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Home > Publications > Quill > It’s All About the Training: Get What You Want, When You Want It


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Wednesday, June 1, 2011
It’s All About the Training: Get What You Want, When You Want It

By Deb Wenger

Tackling today’s newsroom challenges has been compared to fixing a car while driving it, and today’s journalists may sometimes feel a little like car-crash victims.

Newsgathering and delivery methods are changing so rapidly, it can seem impossible to keep up.

SPJ recently surveyed members to find out what types of training they desire most. No. 1 on the list: training in how to use social media as a reporting tool.

TRAINING RESOURCES

According to our survey, SPJ members have three areas topping their training wish lists: social media, how to build a website and mobile. Here are some (of many) training resources available to SPJ members and non-members:

SOCIAL MEDIA

eCampus tutorials at SPJ.org — free to SPJ members

Reynolds Center for Business Journalism free self-guided, online tutorials

Poynter News University webinars and replays ($30 or less)

Knowledgewebb ($89 discounted membership for SPJ members)

Facebook’s Journalists Program

SPJ/RTDNA Excellence in Journalism conference in New Orleans — Sept. 25-27, 2011 ($195 pro, $145 student registration until August 31)

SPJ Newsroom Training Program

— brings one- to two-day workshops directly to your newsroom at minimal cost



MOBILE NEWSGATHERING

RTDNA webinar — free webinar replay

tinyurl.com/RTDNAMobile

Reynolds Journalism Institute and Will Sullivan’s guide to mobile reporting tools

SPJ/RTDNA Excellence in Journalism conference in New Orleans ¬— Sept. 25-27, 2011

HOW TO BUILD A WEBSITE

Poynter News University webinars

and replays

SPJ/RTDNA National Convention in New Orleans — Sept. 25-27, 2011

Knowledgewebb ($89 discounted membership for SPJ members)

Component of Freedom Forum Diversity Institute’s Advanced Multimedia

Boot Camp ($850)

tinyurl.com/FreedomForumBootCamp

“If you get involved in community conversations as a reporter, it’s a very valuable place to get tips and to build sources and just to understand what you’re writing about in general,” said Val Hoeppner, director of education at the Freedom Forum Diversity Institute.

SPJ member Steven Solomon works at the Tampa Tribune. He wants social media training to stay relevant to younger news audiences.

“Being of a certain age, I wasn’t born with all of this already in place,” Solomon says. “It takes some effort to stay current and not fall behind, and social media at least for me is the least understood multimedia skill.”

And there are plenty of opportunities for learning about social media as a journalistic tool. For example, at this year’s SPJ/RTDNA conference in New Orleans — Excellence in Journalism 2011 — at least three sessions will be devoted to the topic. In addition, video tutorials on the use of social media are available free to SPJ members on the eCampus section of the website; see spj.org/trainingondemand.asp.

In all, more than 450 members responded to the survey, with the largest percentages of responses coming from those who work in newspapers or online. After social media training, learning how to build a website came in second, followed by reporting for mobile devices.

Carl Corry is the online editor for local news at Newsday. He says mobile is the best way to get information out quickly.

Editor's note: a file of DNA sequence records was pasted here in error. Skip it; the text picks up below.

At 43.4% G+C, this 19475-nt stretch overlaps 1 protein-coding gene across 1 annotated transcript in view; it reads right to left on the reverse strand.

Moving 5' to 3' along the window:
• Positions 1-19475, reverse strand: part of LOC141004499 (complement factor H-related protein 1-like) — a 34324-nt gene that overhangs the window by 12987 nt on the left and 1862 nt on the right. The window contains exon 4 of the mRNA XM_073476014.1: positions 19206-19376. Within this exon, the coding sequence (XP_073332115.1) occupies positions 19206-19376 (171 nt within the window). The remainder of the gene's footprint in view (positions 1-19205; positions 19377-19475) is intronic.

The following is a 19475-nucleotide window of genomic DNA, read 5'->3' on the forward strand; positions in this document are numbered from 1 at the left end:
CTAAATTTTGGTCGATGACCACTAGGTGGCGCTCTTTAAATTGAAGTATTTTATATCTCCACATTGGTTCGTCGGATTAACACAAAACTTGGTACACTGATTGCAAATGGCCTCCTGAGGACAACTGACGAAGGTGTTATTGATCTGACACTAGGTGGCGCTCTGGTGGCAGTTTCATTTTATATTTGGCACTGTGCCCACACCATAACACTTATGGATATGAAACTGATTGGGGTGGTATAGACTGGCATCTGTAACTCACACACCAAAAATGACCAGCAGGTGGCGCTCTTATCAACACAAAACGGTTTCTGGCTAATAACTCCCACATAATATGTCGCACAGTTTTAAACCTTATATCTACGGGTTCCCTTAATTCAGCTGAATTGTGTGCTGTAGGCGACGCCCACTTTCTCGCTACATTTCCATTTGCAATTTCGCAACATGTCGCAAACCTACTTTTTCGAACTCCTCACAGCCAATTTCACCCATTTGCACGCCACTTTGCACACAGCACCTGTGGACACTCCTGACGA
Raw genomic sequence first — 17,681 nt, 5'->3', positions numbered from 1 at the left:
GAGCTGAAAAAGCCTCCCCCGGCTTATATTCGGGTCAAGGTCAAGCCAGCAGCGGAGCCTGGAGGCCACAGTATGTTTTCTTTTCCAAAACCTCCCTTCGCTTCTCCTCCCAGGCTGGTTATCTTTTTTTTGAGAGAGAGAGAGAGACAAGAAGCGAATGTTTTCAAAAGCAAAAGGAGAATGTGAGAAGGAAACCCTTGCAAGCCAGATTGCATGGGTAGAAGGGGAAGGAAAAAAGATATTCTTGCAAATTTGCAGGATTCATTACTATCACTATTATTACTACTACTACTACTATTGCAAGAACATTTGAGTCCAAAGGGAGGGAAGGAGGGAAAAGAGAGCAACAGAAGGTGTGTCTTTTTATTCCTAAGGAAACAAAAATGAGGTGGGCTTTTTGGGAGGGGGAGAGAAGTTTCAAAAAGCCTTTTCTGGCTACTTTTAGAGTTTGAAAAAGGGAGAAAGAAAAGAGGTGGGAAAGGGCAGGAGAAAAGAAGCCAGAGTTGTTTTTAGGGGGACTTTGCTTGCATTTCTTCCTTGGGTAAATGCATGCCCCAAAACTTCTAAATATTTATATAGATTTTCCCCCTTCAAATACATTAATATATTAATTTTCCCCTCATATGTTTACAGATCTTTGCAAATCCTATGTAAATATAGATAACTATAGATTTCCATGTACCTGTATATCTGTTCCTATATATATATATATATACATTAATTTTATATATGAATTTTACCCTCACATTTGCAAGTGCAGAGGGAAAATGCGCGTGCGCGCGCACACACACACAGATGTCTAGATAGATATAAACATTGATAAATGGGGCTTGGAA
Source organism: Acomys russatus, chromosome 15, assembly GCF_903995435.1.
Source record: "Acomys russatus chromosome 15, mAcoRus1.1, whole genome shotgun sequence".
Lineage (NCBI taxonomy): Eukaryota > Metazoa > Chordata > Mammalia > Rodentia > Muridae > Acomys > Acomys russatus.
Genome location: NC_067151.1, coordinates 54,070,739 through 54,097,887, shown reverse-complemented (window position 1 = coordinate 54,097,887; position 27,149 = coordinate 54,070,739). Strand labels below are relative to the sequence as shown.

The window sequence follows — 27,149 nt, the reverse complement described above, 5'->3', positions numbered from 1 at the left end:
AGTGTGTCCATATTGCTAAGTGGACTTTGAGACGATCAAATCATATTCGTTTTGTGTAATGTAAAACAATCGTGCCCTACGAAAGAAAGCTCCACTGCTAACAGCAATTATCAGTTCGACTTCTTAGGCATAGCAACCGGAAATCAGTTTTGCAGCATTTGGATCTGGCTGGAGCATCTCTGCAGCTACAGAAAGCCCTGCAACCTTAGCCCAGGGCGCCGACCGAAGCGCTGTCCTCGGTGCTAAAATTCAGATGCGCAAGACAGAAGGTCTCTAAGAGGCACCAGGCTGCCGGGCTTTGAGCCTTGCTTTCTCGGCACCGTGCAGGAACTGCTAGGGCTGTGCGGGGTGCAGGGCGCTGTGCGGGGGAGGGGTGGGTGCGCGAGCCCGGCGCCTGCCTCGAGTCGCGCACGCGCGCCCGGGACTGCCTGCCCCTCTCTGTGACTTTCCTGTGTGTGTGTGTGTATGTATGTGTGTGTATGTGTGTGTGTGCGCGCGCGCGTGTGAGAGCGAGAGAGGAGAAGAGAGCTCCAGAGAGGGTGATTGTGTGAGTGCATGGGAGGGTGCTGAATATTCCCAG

“We use iPhones for photography, to quickly build photo galleries,” Corry said. “Journalists need to be able to do video with mobile phones.”

Corry says that even something as simple as knowing how to hold a phone properly while taking photos or video requires a little training.

At the Freedom Forum, Hoeppner is in the process of developing a one-day workshop on mobile newsgathering. And the SPJ survey indicated that more than 79 percent of respondents prefer to get their training in one-day sessions.

Hoeppner says mobile newsgathering can be introduced in a day, but brief isn’t always better.

“You can’t master video or audio in a one-day workshop,” Hoeppner said. “You can gain an appreciation, but the stickiness isn’t there. Unless you’re already fluent in multimedia, you can’t really put together audio or a video.”

And then, of course, there’s the issue of money. A majority of those responding to the survey said they would be willing to spend at least $50 of their own cash to acquire some of these skills.

That’s more than enough to get high-quality training at the Poynter Institute, according to Howard Finberg, director of interactive learning. He points to more than 100 webinar replays available through Poynter’s News University that specifically address the topics highlighted in the SPJ training survey.

“For example, for less than $30 right now you can access an online training module on 10 free things you can do for your website,” Finberg said. “We try to find ways that we can be affordable to a large number of people.”

But Finberg, too, says that the delivery method you choose can make a big

difference.

“You can participate in a webinar and may or may not get your questions answered, you can come to an online group seminar — a group of no more than 20 individuals — and you’ll get a chance to get some one-on-one coaching, or you can come to Poynter and you can get a week or three days of intensive training and walk away with confidence in

your skills.”

Deb Wenger is chairwoman of SPJ’s Professional Development Committee and teaches journalism at the University of Mississippi. Prior to teaching, she was assistant news director at WFLA-TV in Tampa, Fla.

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